Growing up, we’ve been trained and conditioned to believe that the goal of life is to succeed. To advance to the next grade we must “pass” all our tests, our parents aspire to see us “flourish” as adults, and countless virtuosos recite the mantra: “failure is not an option”. Society trains us at a young age that failure is not something to be proud of, nor is it something that we should ever want to encounter. However, Michael Jordan says otherwise. “To learn to succeed, you must learn to fail”.
Michael Jordan, a man who has been dubbed with countless awards, possesses two Olympics gold medals, and arguably is one of the best basketball player ever, believes in failure. A man who has seen an astonishing amount of success has also seen an astounding amount of failure. “I’ve missed more than 9000 shots in my career. I’ve lost almost 300 games. 26 times, I’ve been trusted to take the game winning shot and missed”. What is it about failure that has such a negative connotation to it? Is it the embarrassment and the humiliation? Or maybe the frustration and mental defeat that comes with it. Obviously all these traits come with failure, but without them, there is no room to grow from the person you are today. If Walt Disney gave up on his dream after the editor of the Kansas City Star told him he lacked imagination, our childhood would have been deprived of countless experiences and there would be no infamous Disney World, nor Disney Land. Failure is a necessary toxin that we must endure. In the absence of hitting extreme lows and major highs, it’s impossible to evaluate progress and success.
Without regard, one of the biggest issues about success is that there is always somebody better. “We all fly. Once you leave the ground, you fly. Some people fly longer than others”. Honestly, this whole statement is so defeating. How can we possibly want to achieve success, knowing that ultimately, somebody is still being bigger and better than we are? One thing to remember is that it can be taken one of two ways. It can either be taken as a check in the L column or it can be used positively to create a better you. “Always turn a negative situation into a positive situation”. As an athlete, winning of course is the best: it’s thrilling and places you on a pedestal you never want to step down from. Furthermore, I don’t know many other athletes who take pride in beating the easy teams. It’s the tough, robust, power teams that people want to beat. Bigger and better teams have things that you lack. It isn’t a bad thing because of how much can be learned from them to implement into oneself, making them better.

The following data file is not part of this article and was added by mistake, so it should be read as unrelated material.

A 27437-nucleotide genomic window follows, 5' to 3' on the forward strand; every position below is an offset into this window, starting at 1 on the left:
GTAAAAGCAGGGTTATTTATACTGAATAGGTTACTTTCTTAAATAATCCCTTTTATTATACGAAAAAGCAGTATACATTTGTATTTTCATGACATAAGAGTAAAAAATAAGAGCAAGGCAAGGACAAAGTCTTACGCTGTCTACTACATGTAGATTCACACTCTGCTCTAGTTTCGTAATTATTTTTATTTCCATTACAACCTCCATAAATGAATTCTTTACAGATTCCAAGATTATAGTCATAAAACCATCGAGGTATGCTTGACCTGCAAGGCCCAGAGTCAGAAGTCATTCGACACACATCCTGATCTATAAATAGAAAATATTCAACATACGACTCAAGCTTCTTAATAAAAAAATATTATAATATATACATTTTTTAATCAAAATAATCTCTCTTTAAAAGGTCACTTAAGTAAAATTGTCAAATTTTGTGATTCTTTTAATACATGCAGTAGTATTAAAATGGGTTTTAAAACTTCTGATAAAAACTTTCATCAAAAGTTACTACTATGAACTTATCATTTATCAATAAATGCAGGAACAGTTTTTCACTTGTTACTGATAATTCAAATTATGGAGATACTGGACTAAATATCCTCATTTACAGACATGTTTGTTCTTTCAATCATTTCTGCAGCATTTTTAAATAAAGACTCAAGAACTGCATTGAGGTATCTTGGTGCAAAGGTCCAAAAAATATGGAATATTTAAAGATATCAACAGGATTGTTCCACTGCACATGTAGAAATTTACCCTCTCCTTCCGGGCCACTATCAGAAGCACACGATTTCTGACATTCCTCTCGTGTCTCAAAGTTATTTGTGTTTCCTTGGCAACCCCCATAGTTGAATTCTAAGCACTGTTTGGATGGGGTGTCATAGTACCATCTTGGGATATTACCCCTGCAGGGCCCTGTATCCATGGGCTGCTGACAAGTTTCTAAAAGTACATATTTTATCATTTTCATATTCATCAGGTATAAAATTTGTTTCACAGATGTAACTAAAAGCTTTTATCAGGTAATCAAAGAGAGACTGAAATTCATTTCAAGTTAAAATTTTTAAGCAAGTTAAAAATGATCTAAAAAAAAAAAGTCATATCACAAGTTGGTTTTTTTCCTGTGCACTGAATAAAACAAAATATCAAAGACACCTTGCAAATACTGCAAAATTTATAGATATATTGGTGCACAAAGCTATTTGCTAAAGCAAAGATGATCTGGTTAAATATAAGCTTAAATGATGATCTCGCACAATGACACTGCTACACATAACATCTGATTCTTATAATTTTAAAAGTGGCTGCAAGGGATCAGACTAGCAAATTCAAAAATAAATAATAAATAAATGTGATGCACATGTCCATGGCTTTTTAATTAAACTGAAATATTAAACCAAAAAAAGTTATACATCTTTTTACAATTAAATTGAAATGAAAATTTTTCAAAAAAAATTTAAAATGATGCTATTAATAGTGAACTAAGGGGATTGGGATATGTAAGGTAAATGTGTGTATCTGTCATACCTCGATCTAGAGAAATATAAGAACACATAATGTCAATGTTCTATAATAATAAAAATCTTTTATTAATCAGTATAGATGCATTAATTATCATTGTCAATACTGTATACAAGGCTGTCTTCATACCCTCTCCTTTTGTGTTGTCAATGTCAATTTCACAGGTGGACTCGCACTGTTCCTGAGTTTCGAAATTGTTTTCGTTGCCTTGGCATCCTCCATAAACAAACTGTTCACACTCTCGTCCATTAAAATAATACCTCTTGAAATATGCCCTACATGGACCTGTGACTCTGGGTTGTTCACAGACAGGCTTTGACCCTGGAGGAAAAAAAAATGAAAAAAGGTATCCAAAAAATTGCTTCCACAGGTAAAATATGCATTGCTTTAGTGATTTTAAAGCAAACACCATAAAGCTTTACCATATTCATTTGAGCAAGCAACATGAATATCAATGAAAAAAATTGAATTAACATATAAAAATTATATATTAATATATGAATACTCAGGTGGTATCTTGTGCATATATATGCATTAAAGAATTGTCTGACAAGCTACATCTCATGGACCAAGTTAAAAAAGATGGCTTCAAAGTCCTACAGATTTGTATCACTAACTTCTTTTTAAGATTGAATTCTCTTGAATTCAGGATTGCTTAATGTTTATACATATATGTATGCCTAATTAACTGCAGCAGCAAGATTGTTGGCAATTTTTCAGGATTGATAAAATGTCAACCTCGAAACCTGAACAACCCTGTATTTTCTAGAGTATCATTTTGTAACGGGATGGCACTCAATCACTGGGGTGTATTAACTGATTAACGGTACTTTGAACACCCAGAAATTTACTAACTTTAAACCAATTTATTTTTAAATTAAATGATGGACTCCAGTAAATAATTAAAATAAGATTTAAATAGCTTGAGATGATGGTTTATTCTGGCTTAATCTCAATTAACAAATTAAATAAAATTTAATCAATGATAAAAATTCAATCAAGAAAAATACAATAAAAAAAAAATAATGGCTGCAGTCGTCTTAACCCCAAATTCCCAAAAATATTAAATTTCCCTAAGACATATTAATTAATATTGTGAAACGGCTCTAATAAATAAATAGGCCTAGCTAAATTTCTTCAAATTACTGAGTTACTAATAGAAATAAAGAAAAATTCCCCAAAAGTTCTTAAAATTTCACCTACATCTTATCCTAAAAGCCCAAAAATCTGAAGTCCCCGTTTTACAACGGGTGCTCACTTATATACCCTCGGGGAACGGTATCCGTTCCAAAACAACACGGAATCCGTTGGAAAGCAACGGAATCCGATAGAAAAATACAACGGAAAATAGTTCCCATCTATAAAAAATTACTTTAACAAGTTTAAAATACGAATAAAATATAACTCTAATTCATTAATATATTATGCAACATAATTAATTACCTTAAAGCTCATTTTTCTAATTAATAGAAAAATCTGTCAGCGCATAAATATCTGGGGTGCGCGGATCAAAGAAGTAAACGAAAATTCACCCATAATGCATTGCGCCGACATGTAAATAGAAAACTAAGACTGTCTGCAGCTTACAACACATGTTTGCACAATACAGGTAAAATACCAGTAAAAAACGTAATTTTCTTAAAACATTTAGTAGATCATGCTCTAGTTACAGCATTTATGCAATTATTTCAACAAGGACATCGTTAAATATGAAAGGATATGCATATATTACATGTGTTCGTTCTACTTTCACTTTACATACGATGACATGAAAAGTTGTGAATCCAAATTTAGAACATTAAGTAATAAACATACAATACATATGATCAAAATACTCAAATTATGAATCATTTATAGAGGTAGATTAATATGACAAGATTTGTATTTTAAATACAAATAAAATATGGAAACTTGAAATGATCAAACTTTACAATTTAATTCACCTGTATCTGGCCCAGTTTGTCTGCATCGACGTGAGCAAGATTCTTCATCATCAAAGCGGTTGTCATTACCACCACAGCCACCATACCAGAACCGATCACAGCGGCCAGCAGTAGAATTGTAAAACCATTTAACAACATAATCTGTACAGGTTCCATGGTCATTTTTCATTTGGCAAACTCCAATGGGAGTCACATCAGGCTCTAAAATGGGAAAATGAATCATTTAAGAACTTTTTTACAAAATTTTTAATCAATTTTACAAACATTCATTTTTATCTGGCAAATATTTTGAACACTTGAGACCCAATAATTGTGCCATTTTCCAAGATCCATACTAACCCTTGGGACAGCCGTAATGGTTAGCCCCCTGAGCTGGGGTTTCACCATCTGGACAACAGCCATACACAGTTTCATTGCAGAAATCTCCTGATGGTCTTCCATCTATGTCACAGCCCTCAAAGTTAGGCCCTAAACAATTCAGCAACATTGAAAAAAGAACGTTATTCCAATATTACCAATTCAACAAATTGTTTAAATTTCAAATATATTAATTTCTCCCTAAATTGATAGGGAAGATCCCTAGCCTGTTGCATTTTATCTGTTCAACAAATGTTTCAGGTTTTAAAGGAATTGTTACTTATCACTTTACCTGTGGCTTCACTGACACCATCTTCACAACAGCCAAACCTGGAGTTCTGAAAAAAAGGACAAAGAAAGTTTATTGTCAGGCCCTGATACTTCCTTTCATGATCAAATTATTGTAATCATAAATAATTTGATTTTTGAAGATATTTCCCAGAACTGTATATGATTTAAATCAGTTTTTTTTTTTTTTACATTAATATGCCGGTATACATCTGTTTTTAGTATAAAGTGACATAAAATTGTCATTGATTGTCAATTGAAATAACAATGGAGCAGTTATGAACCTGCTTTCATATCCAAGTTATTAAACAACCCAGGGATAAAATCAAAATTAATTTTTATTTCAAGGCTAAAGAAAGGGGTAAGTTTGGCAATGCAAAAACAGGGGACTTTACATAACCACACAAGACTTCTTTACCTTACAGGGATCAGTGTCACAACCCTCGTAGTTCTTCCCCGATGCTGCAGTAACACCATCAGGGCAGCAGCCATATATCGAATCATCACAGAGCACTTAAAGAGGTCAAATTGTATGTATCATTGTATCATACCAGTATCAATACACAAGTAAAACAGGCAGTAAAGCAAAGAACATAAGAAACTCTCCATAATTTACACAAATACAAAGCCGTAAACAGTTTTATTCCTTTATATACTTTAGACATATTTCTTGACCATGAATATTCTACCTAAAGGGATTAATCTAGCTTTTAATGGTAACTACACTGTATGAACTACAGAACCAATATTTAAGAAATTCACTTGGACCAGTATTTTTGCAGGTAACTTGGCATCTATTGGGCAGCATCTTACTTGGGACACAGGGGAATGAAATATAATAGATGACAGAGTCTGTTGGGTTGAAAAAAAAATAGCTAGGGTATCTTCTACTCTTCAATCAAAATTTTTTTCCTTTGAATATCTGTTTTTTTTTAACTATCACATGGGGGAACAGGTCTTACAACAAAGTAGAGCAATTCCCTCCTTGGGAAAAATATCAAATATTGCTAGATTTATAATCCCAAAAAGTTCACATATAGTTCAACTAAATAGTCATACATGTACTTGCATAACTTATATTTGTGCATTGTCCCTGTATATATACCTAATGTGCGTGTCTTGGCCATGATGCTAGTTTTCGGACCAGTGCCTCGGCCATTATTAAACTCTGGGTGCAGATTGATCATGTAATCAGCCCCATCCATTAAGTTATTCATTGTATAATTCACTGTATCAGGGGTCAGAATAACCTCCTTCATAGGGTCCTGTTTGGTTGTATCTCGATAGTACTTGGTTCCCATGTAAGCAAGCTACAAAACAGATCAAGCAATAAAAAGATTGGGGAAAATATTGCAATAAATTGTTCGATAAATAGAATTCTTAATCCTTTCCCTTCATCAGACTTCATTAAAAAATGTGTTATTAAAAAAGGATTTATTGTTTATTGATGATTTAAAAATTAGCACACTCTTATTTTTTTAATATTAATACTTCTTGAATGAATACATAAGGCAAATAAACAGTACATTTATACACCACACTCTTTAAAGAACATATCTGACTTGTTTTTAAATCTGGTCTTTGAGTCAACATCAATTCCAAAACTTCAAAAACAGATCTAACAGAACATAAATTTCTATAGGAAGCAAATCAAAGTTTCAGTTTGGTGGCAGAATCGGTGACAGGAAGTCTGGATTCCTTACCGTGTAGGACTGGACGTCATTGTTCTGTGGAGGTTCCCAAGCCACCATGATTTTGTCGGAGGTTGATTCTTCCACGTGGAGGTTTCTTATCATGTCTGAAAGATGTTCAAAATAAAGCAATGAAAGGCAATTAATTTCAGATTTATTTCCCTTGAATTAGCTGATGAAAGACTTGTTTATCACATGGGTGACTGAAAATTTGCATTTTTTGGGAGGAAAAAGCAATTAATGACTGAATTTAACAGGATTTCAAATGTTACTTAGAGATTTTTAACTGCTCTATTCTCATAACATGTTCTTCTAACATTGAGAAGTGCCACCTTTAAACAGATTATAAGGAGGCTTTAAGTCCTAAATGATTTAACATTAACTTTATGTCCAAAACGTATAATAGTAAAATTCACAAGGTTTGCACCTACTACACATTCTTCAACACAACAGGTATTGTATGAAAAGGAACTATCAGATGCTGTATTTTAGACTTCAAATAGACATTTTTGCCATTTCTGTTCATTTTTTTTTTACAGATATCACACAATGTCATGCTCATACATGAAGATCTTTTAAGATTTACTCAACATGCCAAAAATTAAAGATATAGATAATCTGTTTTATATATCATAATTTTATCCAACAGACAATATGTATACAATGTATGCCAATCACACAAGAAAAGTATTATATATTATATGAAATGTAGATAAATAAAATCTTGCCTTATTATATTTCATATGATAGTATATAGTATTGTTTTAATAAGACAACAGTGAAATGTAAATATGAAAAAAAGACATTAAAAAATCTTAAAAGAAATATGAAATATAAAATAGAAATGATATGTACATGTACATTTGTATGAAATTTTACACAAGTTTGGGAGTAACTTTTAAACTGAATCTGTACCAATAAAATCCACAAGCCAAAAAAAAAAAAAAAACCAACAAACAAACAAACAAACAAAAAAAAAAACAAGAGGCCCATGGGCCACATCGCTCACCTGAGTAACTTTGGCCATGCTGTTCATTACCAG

Being okay with failure is to be perpetually dissatisfied with all you do. If it doesn’t challenge you, it doesn’t change you. There are so many who are quick to surrender to the fear and anxiety that failure holds. But there are also some who embrace that pain and who are motivated by it. “[Michael Jordan has] failed over and over and over again in [his] life. And that is why [he] succeed[s]”. In conclusion, if we all want to eventually reach a point of success and be a little like Mike, clutch the failure close to you and use it as a ladder to climb even higher than anyone could think.